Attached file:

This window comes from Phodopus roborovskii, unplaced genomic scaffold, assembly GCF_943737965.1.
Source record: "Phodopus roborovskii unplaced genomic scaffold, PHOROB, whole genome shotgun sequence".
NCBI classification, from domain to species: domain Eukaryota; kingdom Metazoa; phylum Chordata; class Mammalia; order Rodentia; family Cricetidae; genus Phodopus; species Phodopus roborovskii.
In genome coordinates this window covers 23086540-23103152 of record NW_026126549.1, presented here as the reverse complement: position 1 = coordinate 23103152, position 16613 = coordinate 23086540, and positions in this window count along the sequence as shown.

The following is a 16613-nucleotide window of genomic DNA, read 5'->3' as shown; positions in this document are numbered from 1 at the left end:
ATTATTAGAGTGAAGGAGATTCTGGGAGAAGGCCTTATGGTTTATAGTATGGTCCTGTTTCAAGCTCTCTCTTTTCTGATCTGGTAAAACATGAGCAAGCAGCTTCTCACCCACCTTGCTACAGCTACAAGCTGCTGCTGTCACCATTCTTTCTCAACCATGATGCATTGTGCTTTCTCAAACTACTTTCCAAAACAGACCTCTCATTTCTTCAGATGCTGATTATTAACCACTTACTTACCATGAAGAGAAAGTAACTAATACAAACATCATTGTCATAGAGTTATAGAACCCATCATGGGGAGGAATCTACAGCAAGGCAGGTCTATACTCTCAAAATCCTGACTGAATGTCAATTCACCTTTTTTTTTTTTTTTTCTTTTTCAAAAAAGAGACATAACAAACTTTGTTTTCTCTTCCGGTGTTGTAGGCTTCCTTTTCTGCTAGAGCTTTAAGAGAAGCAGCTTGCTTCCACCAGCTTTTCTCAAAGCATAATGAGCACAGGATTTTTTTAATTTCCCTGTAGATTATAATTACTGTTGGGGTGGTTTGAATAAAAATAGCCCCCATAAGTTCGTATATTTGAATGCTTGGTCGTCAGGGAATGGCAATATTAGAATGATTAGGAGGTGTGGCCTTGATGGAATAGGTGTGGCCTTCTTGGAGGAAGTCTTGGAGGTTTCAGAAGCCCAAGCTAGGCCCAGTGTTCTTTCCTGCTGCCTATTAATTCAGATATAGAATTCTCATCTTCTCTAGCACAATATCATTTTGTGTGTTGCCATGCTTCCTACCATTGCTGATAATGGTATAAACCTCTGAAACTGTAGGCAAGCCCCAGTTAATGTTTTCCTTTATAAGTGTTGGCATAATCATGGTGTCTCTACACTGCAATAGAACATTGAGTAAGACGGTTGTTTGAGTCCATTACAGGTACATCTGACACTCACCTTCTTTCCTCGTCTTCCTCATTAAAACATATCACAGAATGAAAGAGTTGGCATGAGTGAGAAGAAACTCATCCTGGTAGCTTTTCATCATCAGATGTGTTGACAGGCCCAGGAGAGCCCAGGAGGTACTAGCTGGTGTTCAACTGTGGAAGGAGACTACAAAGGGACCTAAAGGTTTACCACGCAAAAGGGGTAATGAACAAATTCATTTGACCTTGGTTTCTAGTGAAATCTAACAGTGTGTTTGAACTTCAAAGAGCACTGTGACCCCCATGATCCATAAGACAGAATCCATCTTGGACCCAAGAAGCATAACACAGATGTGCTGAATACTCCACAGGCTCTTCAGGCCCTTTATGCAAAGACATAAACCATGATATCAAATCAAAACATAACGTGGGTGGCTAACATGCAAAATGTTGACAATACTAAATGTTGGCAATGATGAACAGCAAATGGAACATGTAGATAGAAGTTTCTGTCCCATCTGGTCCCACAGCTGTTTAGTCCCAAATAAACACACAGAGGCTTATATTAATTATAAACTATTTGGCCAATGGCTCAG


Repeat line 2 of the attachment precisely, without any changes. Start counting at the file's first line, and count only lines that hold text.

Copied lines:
Source record: "Phodopus roborovskii unplaced genomic scaffold, PHOROB, whole genome shotgun sequence".